Planners have welcomed the government's about-face on planning gain and its replacement by a charge set by councils according to their infrastructure needs.
Housing minister Yvette Cooper said the charge would be paid by developers in proportion to the demands their project makes on roads, schools, sewerage, community facilities or other infrastructure.
Ministers have abandoned the proposed nationally set development tax, planning gain supplement (PGS), denounced by councils and developers as unworkable (LGC, 11 October).
Under the new proposal, money would be spent by the council in whose area it was raised. Negotiations over individual projects would continue only to fix developer contributions to affordable housing and site-specific infrastructure.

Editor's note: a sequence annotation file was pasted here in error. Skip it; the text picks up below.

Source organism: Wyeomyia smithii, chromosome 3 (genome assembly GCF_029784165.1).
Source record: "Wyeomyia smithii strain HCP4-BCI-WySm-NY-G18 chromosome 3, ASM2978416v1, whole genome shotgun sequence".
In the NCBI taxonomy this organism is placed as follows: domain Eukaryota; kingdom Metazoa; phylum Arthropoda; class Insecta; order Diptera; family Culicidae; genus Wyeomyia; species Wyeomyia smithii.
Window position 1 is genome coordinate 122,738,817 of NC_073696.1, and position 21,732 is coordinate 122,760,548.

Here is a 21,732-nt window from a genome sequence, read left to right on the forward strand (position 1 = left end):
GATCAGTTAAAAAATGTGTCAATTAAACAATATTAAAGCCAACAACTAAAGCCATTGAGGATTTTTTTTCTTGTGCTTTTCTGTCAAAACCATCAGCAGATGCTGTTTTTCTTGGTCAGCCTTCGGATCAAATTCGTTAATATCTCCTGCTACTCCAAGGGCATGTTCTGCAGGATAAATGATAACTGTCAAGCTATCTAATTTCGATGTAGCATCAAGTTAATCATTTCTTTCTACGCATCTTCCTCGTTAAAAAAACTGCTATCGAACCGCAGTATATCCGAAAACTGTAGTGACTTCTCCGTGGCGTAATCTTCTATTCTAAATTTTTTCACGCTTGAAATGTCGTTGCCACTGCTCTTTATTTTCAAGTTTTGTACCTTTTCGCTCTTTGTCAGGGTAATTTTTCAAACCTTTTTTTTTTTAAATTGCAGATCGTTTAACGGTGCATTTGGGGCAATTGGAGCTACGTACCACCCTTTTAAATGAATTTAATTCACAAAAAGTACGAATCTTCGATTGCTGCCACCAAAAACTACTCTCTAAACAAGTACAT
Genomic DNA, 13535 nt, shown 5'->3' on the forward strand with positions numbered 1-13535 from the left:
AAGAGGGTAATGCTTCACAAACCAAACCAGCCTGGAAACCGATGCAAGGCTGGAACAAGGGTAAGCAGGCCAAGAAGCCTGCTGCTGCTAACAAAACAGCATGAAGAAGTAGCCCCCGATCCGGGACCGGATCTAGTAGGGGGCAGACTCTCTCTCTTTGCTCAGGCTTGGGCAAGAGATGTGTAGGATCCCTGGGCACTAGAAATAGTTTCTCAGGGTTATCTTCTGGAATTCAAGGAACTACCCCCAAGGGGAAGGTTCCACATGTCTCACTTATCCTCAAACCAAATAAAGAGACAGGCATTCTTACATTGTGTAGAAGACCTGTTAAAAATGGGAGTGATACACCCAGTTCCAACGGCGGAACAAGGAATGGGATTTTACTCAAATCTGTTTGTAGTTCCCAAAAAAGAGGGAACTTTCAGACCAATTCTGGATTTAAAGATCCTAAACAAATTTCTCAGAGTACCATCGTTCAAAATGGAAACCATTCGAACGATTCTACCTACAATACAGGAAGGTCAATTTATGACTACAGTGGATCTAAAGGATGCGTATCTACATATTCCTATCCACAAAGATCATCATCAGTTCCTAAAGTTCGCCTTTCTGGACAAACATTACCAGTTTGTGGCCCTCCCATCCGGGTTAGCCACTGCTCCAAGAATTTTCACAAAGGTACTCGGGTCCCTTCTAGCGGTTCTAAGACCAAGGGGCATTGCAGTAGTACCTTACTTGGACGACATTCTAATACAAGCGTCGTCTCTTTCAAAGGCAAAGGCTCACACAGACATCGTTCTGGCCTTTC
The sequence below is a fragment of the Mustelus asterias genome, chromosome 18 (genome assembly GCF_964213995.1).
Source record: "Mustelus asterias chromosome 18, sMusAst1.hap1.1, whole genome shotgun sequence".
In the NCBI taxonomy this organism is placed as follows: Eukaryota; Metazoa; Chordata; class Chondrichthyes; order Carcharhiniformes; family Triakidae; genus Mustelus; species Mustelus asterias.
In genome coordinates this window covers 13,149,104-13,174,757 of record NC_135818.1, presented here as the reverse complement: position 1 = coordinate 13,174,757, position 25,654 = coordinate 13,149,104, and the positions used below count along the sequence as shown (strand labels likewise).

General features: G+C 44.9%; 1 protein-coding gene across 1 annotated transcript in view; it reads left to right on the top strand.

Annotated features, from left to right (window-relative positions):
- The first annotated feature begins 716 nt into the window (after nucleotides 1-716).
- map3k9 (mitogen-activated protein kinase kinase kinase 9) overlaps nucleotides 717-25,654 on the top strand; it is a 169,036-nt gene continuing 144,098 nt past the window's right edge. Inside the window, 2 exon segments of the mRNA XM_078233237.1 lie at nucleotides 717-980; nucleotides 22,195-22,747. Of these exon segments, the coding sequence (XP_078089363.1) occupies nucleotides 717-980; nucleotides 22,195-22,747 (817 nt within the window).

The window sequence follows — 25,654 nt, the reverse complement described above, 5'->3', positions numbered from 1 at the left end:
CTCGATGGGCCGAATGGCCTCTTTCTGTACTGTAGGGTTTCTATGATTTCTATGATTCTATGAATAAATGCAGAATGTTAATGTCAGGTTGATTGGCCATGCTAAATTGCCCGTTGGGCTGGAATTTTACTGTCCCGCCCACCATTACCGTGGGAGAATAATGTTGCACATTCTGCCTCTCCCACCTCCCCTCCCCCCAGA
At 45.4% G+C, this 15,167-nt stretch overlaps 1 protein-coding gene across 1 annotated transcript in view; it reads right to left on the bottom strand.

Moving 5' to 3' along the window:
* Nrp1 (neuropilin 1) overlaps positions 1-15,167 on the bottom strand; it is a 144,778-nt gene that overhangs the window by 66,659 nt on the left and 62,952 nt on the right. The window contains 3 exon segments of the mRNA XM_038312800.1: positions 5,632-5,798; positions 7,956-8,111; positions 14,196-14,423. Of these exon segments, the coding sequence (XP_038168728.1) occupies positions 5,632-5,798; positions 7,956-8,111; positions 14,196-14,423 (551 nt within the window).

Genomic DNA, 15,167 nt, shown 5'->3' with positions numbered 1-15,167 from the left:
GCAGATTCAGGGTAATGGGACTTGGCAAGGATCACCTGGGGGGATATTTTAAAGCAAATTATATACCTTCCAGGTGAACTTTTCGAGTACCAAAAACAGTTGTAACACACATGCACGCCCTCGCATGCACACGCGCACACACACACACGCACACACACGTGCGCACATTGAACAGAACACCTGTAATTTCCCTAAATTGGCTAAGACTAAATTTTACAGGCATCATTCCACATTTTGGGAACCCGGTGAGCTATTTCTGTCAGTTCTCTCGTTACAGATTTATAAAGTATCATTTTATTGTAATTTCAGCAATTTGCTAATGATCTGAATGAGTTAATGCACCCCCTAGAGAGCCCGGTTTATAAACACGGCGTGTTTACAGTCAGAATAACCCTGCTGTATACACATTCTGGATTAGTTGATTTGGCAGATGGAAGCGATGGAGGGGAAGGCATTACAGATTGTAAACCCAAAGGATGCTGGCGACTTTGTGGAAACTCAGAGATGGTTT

Ms Cooper said: "We need a new and fairer system which increases the investment for infrastructure, while supporting new houses and jobs."
Councils would encourage development because they would see a direct financial benefit from it, she said.
It is not clear if there will be restrictions on what councils can charge or how much is reserved for regional-scale projects.
Planning Officers Society president Steve Quartermain said: "We are very pleased the government has dropped PGS in favour of local charges.
"We still have the issue of money top-sliced for regional projects and must look at that."